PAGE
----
inquired whether the Bill was to have a retrospective effect, and apply to sums of money already received for the sale of lands?

Lord Stanley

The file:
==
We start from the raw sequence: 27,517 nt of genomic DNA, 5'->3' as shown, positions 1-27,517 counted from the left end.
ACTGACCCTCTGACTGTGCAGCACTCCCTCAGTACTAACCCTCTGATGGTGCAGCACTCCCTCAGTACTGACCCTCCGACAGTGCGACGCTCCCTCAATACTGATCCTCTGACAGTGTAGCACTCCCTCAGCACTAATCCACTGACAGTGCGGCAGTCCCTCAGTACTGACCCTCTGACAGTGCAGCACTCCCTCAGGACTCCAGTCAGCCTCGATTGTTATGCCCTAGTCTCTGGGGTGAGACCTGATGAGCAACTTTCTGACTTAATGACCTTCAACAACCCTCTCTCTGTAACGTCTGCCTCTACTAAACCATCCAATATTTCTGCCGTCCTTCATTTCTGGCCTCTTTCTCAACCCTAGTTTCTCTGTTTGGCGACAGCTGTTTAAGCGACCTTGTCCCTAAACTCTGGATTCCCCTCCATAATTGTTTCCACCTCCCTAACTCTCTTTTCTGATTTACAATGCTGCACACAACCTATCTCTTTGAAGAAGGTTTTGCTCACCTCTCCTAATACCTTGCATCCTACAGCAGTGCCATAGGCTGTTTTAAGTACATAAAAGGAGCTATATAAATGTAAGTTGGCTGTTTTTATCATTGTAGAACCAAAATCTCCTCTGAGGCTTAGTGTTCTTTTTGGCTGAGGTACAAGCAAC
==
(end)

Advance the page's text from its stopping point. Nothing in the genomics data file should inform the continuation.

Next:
The Bill would apply to the money that was to be realized; certainly not to that which had been already spent.

Lord John Russell